As of January 1, 2020, Medicare supplement plans are no longer allowed to cover the Medicare Part B deductible, so Plan C and Plan F are no longer available to consumers. Anyone enrolled in either of these plans prior to January 1, 2020 can keep their plans and anyone eligible for a plan before January 1, 2020 but not yet enrolled may be able to purchase one of these plans.
Plan A covers additional days in the hospital after Medicare benefits are exceeded, copayments and coinsurance, hospice care and up to three pints of blood.
Plan B covers everything that Plan A does and also covers the deductible required by Medicare Part A.
Plan C covers everything that Plan B covers as well as the deductible required by Medicare Part B, 80 percent of medical care costs occurred when traveling abroad and the coinsurance for stays in skilled nursing facilities. As of January 1, 2020, Plan C is no longer available for new Medicare recipients.
Plan D is the same as Plan C, but it does not cover medical care costs occurred when traveling abroad.
Plan F covers everything covered by Plan C and also covers any excess fees charged by a doctor or hospital that Medicare does not cover. Due to the changes regarding the Part B deductible, consumers can no longer enroll in Plan F.
Plan F—High Deductible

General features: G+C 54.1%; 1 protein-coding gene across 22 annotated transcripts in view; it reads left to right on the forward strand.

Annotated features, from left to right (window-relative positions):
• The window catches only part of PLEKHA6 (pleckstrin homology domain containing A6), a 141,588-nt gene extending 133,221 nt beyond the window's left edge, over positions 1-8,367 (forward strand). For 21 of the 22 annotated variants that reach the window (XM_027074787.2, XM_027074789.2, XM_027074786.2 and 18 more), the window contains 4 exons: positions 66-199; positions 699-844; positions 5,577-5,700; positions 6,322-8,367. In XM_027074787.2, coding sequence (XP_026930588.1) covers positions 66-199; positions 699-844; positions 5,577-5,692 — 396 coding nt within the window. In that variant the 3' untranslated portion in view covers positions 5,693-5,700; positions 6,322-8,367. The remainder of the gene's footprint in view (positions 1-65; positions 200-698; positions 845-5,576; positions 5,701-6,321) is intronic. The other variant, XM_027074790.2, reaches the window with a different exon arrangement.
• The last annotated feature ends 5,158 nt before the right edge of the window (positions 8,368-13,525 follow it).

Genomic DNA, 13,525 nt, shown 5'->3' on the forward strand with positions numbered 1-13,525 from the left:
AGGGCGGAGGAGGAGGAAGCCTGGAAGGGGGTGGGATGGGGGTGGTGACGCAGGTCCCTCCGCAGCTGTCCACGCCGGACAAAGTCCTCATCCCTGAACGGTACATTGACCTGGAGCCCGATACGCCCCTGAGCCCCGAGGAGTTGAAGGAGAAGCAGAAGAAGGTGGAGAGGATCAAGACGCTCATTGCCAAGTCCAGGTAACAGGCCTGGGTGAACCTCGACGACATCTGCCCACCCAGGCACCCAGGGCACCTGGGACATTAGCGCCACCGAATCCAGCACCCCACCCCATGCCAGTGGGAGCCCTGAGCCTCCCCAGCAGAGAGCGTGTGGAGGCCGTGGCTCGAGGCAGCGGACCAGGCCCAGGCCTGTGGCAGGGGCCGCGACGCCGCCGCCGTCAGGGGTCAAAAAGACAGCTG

The high deductible version of Plan F has the same coverage as the standard Plan F, but individuals must pay a high deductible, often over $2000, before the policy covers anything.
Plan G covers everything the standard Plan F covers except that it does not cover the Medicare Part B deductible.
Plan K covers additional days in the hospital after Medicare benefits are exceeded and 50 percent of the following: Part B coinsurance, up to three pints of blood, hospice care, coinsurance for skilled nursing facilities and the deductible for Part A.
Plan L covers the same things as Plan K, but it pays 75 percent on the services where Plan K pays 50 percent.
Plan M covers additional days in the hospital after Medicare benefits are exceeded, copayments and coinsurance, hospice care, skilled nursing facility coinsurance and up to three pints of blood. It also covers 50 percent of the Part A deductible and 80 percent of charges while traveling abroad.
Plan N is identical to Plan M, except it fully covers the deductible for Part A and requires a small copay for office visits and trips to the emergency room.
A type of Medigap policy which typically charges lower premiums so long as the policyholders uses approved networks of hospitals and doctors.
Who should consider purchasing Medicare Supplement Insurance?
Anyone reaching retirement age should begin researching health insurance options for those 65 and over. Deciding on a plan before turning 65 may allow some consumers to get special discounts.
Older seniors may wish to purchase Medicare supplement insurance if they’re concerned about paying for an unexpected medical need.
People with qualifying disabilities
Individuals with qualifying disabilities, usually those that make them eligible for social security disability, may be allowed to purchase Medicare supplement insurance before they turn 65.
Affinity Group Members
Affinity groups like AARP may offer members advantages if they buy Medigap through the organization.
Medicare supplemental insurance FAQ
- Do I really need supplemental insurance with Medicare?
- If there are gaps in your Medicare coverage, supplemental insurance may help cover the cost of the deductibles, coinsurance and copayments. Although each individual has different needs with their insurance, you should consider supplemental insurance if: